Any improvement in relations between Jews and Arabs in Israel is to be commended, and not least of all, a political alliance.
But Benjamin Netanyahu's new relationship with the Islamic Movement southern branch, a part of the predominately Arab Joint List Knesset faction, should not be confused with a change in the prime minister's opinion of any political cooperation with Arab legislators that could one day result in a coalition to unseat him.
Netanyahu has always demonized the Joint List and labeled any political alliance with it as no less than treason, citing its members' support for the Palestinian national cause and accusing them of backing terrorism.
His budding friendship with Mansour Abbas, leader of the Ra'am faction of the Joint List alliance, is motivated by the desire to win votes outside his natural right-wing coalition.
The prime minister is seeking more support after Blue & White, which is part of his coalition under the leadership of Defense Minister Benny Gantz, blocked any attempted legislation to keep Netanyahu out of jail for corruption. The move prompted immediate criticism from those who regularly oppose the prime minister.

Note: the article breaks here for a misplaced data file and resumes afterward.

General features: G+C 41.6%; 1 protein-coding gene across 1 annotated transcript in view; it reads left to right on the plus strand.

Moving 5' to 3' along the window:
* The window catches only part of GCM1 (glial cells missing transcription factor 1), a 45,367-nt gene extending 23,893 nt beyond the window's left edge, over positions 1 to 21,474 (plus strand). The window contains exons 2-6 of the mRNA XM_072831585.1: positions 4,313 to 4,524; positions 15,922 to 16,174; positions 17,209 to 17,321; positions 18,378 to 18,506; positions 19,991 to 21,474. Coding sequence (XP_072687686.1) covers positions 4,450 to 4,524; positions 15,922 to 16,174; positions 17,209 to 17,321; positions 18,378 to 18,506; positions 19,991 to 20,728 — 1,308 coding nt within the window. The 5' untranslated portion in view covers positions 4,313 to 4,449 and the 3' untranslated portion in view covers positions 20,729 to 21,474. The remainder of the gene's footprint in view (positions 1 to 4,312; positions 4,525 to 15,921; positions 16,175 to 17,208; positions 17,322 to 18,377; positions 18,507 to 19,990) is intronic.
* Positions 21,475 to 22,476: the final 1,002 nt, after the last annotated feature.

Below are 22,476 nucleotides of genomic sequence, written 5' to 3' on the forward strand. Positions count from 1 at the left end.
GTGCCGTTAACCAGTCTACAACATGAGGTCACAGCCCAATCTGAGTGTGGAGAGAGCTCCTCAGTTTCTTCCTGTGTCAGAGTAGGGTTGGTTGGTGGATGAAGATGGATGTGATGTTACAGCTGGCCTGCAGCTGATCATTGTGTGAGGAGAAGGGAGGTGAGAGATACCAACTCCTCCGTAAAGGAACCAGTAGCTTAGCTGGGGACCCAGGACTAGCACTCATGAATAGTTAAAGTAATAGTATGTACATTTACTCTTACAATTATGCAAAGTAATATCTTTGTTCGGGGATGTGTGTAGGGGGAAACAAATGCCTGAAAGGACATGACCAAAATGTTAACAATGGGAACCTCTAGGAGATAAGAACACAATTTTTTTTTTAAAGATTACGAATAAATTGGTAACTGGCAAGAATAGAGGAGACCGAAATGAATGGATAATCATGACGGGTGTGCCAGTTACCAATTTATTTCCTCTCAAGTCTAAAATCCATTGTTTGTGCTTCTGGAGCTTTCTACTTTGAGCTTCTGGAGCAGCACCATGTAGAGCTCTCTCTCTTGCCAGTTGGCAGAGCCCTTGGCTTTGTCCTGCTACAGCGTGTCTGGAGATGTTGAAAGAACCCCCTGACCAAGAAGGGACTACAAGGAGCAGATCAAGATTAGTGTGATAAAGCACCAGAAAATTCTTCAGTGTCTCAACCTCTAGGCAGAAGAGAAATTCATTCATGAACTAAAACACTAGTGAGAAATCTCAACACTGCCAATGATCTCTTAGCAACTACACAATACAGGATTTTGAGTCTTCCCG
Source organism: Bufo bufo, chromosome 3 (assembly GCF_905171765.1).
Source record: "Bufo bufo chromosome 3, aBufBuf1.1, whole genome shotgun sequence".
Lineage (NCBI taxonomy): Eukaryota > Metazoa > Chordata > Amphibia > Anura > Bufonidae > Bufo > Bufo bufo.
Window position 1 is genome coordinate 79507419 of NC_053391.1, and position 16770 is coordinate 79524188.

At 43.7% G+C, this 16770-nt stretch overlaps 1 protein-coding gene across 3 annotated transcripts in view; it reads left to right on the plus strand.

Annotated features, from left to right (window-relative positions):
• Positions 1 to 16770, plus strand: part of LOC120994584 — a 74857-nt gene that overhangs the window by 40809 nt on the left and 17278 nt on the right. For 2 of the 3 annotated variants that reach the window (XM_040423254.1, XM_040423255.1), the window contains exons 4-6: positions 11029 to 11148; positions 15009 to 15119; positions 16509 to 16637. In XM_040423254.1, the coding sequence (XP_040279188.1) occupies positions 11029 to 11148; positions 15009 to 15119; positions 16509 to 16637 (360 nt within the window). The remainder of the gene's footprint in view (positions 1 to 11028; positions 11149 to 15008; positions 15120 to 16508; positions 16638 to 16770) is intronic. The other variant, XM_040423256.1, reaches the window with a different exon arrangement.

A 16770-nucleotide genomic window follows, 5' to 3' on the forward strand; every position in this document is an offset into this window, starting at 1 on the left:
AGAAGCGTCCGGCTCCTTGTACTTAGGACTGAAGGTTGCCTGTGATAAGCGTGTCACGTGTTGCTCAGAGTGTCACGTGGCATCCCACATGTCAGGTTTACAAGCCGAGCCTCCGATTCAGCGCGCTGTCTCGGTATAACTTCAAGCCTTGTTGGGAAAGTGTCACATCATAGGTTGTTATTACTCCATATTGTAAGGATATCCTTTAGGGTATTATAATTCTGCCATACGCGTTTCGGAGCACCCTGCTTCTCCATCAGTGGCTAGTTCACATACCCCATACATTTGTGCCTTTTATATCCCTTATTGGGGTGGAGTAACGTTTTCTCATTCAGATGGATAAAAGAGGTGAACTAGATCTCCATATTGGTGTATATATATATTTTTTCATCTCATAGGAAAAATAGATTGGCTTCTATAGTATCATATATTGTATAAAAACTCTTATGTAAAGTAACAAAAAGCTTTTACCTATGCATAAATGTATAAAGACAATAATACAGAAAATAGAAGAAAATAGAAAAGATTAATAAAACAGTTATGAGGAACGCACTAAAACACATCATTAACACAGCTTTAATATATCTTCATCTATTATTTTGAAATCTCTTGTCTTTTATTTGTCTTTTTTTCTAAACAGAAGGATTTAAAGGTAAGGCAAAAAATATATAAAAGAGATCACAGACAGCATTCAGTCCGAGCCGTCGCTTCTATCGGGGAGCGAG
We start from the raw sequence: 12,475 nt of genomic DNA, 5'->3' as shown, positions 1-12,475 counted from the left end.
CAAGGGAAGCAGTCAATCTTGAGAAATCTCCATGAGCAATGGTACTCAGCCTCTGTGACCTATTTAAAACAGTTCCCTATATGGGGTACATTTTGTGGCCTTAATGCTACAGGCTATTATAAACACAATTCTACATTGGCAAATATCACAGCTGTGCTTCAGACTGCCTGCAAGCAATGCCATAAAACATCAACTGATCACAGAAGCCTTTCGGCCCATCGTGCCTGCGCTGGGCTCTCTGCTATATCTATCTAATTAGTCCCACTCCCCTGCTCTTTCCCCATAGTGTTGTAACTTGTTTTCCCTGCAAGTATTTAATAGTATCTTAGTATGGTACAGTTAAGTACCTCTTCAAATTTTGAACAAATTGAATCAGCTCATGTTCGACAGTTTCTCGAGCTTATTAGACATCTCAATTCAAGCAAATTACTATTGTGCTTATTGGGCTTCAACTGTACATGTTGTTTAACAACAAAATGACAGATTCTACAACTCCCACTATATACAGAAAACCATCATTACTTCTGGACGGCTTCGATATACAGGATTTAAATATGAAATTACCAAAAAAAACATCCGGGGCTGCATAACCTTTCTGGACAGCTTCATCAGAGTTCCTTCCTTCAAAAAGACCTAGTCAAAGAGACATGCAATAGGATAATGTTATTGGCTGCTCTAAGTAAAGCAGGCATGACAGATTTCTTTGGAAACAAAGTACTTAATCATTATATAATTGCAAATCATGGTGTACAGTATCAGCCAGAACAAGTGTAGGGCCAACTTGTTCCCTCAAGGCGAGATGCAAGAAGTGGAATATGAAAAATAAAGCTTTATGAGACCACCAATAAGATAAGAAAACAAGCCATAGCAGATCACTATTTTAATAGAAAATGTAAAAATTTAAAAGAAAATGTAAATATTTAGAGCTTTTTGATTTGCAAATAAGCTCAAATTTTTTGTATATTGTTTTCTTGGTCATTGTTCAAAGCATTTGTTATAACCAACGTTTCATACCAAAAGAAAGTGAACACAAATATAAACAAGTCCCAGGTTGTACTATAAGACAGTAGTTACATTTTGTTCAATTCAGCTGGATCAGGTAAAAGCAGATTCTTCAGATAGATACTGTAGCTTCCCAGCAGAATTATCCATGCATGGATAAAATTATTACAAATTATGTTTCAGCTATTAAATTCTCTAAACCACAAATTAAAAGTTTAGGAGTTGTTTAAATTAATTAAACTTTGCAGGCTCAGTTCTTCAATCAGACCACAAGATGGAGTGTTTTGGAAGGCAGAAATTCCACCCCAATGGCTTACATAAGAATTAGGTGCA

Even so, Abbas is the most moderate of all Arab MKs when it comes to cooperation with the government and himself has never been in the crosshairs of Netanyahu's base.
Ra'am holds conservative views stemming from its Islamic roots and are similar to those held by the ultra-Orthodox parties. Unlike others in the Joint List alliance, Abbas' party does not hold nationalist or anti-Israeli positions and any success in swaying the other factions to a more moderate approach would be a welcome change.
Public opinion polls have shown there is a schism between the needs and wants of the Arab population and the agenda promoted by its leaders - and if Abbas is prepared to close that gap, more power to him.
The Arab sector is in the midst of a debate on the new direction Abbas appears to have taken, bringing him closer to Netanyahu and even being willing to supply votes to push through laws that would not otherwise have a majority in the Knesset.
Netanyahu has built his political base on anti-Arab tropes such as the one on Election Day 2015, when he claimed that "Arab voters are heading to the polling stations in droves, bussed by the left." And now he is opening the door for other Jewish and Arab politicians to cooperate.
It may not have been the prime minister's intention, but it would be a step in the right direction for the country at large.